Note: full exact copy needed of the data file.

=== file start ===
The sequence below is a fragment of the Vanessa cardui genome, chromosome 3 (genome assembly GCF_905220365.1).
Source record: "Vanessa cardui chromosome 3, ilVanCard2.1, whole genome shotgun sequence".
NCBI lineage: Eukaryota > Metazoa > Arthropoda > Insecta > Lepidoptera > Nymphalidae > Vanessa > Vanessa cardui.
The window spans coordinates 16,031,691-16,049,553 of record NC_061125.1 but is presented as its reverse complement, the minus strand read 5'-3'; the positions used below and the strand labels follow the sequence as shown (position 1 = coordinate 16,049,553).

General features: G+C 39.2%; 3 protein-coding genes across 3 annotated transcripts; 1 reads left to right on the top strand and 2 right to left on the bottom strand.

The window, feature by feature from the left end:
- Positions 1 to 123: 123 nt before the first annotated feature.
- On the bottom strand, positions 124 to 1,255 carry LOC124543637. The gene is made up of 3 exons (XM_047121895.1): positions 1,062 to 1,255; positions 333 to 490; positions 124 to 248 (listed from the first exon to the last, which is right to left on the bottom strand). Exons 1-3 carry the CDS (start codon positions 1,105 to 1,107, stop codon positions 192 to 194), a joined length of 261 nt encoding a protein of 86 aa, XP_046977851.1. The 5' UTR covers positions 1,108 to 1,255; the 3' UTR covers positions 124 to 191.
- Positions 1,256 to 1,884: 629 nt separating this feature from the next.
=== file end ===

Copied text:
The sequence below is a fragment of the Vanessa cardui genome, chromosome 3 (genome assembly GCF_905220365.1).
Source record: "Vanessa cardui chromosome 3, ilVanCard2.1, whole genome shotgun sequence".
NCBI lineage: Eukaryota > Metazoa > Arthropoda > Insecta > Lepidoptera > Nymphalidae > Vanessa > Vanessa cardui.
The window spans coordinates 16,031,691-16,049,553 of record NC_061125.1 but is presented as its reverse complement, the minus strand read 5'-3'; the positions used below and the strand labels follow the sequence as shown (position 1 = coordinate 16,049,553).

General features: G+C 39.2%; 3 protein-coding genes across 3 annotated transcripts; 1 reads left to right on the top strand and 2 right to left on the bottom strand.

The window, feature by feature from the left end:
- Positions 1 to 123: 123 nt before the first annotated feature.
- On the bottom strand, positions 124 to 1,255 carry LOC124543637. The gene is made up of 3 exons (XM_047121895.1): positions 1,062 to 1,255; positions 333 to 490; positions 124 to 248 (listed from the first exon to the last, which is right to left on the bottom strand). Exons 1-3 carry the CDS (start codon positions 1,105 to 1,107, stop codon positions 192 to 194), a joined length of 261 nt encoding a protein of 86 aa, XP_046977851.1. The 5' UTR covers positions 1,108 to 1,255; the 3' UTR covers positions 124 to 191.
- Positions 1,256 to 1,884: 629 nt separating this feature from the next.